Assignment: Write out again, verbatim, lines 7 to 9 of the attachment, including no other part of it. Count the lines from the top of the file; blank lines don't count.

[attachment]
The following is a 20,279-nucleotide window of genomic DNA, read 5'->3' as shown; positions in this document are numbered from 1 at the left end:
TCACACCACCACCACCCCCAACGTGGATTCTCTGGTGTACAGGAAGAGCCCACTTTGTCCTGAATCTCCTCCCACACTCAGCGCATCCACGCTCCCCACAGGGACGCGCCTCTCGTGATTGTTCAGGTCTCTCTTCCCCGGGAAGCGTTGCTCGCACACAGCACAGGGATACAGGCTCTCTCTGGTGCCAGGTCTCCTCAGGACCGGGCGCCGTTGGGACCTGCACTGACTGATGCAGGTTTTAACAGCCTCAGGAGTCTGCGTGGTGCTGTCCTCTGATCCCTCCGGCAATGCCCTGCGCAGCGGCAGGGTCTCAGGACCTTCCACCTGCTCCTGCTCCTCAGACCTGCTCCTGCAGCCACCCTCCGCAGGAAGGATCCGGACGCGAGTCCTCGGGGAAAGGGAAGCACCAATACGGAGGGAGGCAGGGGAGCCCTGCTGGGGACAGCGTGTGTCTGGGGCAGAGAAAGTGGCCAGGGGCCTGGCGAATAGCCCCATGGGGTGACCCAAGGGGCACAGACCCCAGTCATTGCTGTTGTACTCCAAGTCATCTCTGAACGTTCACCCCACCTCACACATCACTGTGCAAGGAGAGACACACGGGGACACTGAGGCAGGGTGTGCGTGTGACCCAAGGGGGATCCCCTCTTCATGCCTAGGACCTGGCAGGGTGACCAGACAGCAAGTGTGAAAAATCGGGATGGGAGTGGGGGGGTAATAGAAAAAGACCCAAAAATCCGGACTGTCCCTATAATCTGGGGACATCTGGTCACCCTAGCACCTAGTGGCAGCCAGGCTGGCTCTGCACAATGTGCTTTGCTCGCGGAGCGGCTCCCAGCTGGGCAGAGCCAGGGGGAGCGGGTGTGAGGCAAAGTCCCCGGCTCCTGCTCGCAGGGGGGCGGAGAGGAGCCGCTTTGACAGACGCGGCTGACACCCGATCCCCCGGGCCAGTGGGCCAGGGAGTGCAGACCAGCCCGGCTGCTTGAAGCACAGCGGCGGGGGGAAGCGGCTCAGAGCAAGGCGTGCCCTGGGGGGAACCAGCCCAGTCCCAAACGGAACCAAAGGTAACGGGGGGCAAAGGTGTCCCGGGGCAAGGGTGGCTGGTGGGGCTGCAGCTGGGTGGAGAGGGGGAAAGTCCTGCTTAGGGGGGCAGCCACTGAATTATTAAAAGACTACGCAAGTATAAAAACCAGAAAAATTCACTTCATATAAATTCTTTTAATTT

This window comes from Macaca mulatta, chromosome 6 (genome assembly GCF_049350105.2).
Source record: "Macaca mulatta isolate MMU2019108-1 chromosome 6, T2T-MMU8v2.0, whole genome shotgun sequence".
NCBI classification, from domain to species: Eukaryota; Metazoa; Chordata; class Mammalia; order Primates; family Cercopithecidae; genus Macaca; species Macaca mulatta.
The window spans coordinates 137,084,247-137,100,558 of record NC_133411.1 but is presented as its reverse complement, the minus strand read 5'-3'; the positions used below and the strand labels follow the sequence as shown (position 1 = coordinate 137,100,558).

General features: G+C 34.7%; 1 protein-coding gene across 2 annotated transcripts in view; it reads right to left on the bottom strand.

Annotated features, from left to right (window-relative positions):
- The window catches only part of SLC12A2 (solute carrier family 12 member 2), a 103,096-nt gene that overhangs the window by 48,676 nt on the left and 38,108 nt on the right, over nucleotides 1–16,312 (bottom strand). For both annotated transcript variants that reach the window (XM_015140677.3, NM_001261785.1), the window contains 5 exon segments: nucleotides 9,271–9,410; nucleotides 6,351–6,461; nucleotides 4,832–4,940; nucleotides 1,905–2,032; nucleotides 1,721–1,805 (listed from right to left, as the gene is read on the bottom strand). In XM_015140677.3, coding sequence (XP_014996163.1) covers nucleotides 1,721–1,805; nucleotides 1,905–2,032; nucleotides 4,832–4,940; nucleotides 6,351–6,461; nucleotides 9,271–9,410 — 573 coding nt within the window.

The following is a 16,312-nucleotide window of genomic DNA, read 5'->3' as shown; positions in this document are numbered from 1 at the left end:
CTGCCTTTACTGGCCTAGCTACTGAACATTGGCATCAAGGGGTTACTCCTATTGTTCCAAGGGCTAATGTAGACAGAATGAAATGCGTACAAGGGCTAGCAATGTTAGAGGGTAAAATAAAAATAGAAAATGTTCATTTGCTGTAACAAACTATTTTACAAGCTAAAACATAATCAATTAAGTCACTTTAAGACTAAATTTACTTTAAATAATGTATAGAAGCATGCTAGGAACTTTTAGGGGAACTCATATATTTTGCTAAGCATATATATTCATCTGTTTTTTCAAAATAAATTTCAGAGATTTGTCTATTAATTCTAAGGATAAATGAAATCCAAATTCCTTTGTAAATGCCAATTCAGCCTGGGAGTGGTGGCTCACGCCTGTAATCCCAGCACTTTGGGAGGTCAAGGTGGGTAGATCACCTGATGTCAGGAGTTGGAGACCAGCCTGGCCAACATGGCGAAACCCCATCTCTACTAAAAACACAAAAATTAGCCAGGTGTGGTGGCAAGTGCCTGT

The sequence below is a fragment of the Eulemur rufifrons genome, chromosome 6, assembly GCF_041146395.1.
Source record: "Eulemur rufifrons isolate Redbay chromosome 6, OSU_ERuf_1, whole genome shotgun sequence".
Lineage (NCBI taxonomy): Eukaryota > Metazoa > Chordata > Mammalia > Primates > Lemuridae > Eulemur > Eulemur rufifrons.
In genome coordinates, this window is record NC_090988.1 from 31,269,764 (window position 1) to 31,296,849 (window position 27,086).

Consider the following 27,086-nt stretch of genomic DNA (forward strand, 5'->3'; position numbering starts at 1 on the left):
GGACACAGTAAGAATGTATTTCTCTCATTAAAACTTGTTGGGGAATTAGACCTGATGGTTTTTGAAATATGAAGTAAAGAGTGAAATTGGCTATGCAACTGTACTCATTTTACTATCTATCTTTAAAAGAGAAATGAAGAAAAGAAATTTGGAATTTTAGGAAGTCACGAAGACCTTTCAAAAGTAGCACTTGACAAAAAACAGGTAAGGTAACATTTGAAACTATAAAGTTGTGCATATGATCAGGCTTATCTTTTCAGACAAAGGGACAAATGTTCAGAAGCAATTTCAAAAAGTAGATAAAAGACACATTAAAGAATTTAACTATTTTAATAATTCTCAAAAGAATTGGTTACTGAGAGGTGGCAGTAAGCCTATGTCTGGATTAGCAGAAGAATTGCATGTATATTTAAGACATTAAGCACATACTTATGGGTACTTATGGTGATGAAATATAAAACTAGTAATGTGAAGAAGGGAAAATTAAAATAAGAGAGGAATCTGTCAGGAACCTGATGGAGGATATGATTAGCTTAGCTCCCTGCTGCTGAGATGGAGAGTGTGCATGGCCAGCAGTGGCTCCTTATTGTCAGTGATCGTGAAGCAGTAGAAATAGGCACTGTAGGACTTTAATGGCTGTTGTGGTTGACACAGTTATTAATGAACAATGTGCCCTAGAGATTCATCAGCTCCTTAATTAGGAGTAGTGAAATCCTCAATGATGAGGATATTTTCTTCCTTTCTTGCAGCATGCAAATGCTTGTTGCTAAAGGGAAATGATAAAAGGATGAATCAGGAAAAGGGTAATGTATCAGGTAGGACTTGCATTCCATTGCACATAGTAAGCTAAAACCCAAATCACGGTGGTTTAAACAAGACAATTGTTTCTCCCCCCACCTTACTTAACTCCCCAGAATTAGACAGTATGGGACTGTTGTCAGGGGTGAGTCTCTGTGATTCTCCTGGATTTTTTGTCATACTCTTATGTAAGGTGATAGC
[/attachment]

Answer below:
General features: G+C 34.7%; 1 protein-coding gene across 2 annotated transcripts in view; it reads right to left on the bottom strand.

Annotated features, from left to right (window-relative positions):
- The window catches only part of SLC12A2 (solute carrier family 12 member 2), a 103,096-nt gene that overhangs the window by 48,676 nt on the left and 38,108 nt on the right, over nucleotides 1–16,312 (bottom strand). For both annotated transcript variants that reach the window (XM_015140677.3, NM_001261785.1), the window contains 5 exon segments: nucleotides 9,271–9,410; nucleotides 6,351–6,461; nucleotides 4,832–4,940; nucleotides 1,905–2,032; nucleotides 1,721–1,805 (listed from right to left, as the gene is read on the bottom strand). In XM_015140677.3, coding sequence (XP_014996163.1) covers nucleotides 1,721–1,805; nucleotides 1,905–2,032; nucleotides 4,832–4,940; nucleotides 6,351–6,461; nucleotides 9,271–9,410 — 573 coding nt within the window.